Piping inspections near completion

By Austin Love Council Project Manager For the first time since the facility’s construction was completed in 1977, a majority of the large diameter crude oil piping at Alyeska’s Valdez Marine Terminal is undergoing a comprehensive inspection, both externally and internally. The inspections of these 36 and 48 inch diameter pipes began in 2016, and will be completed by the end of 2018. Alyeska can use the data from these inspections to evaluate the current, complete condition of the large diameter piping used to move Alaska North Slope Crude onto tanker ships at the terminal. A tremendous amount of work by Alyeska and their contractors is making these inspections possible: Concrete foundations had to be reinforced to accommodate loading stresses associated with the inspections; Piping inspection tool access and retrieval points had to be created at multiple locations; Sharp bends and large valves had to be removed from certain piping sections to allow for the passage of inspection equipment; The piping has to be cleaned of accumulated wax and debris after 40 years of use; and With the exception of a few necessary, planned pipeline shutdowns, most of this work was done while crude oil was still flowing through the pipeline and tank ships were still loading. Print PDF … Continue reading

New tech improves knowledge of water circulation in Port Valdez

By Jeremy Robida Council Project Manager This year, the Council completed a multi-year study with the Prince William Sound Science Center to better understand how water circulates within Port Valdez. The study documented seasonal changes to the circulation due to fresh water runoff in spring and summer as well as seasonal wind patterns. The data from this project will help improve oil spill prevention and response planning. Knowing how sea currents and wind affects oil movement on water, as well as the effects on consistency and amount of water mixing into the oil, in turn affects how an oil spill is contained and cleaned up. Print PDF … Continue reading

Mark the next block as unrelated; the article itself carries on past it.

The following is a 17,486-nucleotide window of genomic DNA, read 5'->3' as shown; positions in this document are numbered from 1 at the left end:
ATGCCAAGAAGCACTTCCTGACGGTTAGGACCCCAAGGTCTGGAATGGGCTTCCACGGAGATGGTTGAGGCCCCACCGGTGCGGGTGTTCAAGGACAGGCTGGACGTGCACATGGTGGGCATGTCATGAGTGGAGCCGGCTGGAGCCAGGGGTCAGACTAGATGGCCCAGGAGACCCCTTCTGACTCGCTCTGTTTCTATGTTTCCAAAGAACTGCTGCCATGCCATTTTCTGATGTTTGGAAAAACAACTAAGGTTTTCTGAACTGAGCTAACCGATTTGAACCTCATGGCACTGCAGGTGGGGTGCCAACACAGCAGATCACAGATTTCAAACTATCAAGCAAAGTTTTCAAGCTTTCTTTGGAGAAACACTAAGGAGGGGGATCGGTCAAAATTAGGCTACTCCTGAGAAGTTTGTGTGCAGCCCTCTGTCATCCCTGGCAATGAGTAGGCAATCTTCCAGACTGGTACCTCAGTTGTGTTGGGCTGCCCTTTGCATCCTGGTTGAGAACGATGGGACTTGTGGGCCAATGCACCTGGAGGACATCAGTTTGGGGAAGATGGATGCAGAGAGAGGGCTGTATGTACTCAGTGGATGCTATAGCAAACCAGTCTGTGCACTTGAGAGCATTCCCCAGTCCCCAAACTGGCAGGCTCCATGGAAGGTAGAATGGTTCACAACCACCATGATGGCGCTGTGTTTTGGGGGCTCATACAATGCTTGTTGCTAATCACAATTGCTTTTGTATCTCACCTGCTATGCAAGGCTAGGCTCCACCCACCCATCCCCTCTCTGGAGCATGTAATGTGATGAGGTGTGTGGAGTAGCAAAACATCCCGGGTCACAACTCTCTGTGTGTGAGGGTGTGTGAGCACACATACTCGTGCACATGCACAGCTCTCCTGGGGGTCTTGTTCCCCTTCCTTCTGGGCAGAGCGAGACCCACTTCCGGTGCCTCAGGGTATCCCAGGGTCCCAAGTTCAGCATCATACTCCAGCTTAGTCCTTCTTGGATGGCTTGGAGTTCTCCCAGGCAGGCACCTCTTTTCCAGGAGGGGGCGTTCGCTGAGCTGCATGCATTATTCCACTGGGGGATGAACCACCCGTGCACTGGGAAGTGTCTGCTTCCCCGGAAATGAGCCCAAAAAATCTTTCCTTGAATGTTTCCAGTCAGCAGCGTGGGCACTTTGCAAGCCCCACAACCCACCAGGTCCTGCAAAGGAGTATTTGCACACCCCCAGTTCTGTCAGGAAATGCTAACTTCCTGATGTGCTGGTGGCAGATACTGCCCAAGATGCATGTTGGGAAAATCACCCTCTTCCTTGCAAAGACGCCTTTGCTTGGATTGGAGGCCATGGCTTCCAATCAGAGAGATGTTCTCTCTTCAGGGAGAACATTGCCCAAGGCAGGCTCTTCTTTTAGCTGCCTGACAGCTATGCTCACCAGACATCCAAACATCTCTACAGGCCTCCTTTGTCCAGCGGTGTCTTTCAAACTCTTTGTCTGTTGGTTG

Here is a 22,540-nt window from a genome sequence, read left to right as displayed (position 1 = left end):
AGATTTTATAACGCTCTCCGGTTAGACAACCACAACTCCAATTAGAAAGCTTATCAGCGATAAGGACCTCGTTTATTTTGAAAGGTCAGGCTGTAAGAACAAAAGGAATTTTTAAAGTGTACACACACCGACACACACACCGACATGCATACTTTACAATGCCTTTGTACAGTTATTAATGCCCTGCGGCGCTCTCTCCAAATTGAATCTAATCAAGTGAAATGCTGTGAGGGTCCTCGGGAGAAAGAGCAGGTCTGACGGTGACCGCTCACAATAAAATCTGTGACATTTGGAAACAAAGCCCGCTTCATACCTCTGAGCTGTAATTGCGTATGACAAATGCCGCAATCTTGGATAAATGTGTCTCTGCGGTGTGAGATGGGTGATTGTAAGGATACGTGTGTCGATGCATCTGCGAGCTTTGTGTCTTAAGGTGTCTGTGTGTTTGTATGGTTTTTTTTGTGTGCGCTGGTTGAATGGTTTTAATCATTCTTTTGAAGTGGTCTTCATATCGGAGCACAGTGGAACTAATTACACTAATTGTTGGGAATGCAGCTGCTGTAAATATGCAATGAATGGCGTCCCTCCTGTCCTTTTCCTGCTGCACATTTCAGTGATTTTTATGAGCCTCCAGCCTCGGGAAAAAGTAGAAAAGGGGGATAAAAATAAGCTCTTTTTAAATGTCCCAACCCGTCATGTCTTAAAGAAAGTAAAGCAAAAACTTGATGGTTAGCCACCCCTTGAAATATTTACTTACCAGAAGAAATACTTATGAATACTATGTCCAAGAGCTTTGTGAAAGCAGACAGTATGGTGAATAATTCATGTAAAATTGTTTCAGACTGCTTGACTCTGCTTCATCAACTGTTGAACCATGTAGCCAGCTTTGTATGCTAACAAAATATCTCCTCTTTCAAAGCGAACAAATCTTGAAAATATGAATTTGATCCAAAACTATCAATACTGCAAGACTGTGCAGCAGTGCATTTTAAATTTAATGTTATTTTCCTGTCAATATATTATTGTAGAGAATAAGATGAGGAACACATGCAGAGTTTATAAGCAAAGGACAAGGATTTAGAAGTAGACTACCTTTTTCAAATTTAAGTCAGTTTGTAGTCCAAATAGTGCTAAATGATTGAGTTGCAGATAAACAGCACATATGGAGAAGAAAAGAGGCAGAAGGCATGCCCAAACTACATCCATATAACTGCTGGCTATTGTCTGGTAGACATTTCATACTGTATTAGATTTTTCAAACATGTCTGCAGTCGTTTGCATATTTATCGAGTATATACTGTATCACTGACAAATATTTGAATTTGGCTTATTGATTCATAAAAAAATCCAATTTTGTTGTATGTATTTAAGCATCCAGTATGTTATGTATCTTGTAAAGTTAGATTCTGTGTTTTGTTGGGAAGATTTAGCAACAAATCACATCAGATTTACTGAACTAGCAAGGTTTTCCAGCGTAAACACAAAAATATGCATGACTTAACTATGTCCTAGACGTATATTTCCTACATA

Community Corner: Devoted to the cause of safe oil transportation

By Lisa Matlock Outreach Coordinator The Council is exceedingly lucky to have volunteers who spend precious time and provide invaluable expertise toward our mission, some of whom have volunteered for decades. Their dedication to the safe transportation of oil through Prince William Sound is both remarkable and essential to the Council’s mission. Long-term volunteers can see projects through from beginning to end. They possess a unique perspective on how changes in the region’s prevention and response system have improved over the years. Long-term volunteers also help preserve the Council’s history, reminding us all of how, and why, our positions and policies have been shaped as they have over the years. Many examples of how these volunteers have influenced today’s Council are exemplified in their personal stories, especially those who have spent over 20 years working on behalf of the Council and its mission. Print PDF … Continue reading

Schantz: Prevention and response improving, full capabilities not yet proven

By Donna Schantz Executive Director The Council is pleased to say that the recent transition of prevention and response services to Edison Chouest Offshore will bring many improvements in Alyeska’s capabilities to protect Prince William Sound and its downstream communities. Alyeska and the Prince William Sound oil shippers are to be commended for their significant investment and commitment in the new vessels, equipment, and crews. Details provided by Alyeska show that the new vessels, built specifically for Prince William Sound, will have new technologies to improve safety for the crews and boost spill prevention and response capabilities. A few notable examples include: The new render-recover winches which the Council has been promoting for years Response barges with decks specifically designed to deploy and retrieve oil skimming equipment, maximizing safety for crews We recognize and appreciate the details about the safety enhancements we have seen so far. Print PDF … Continue reading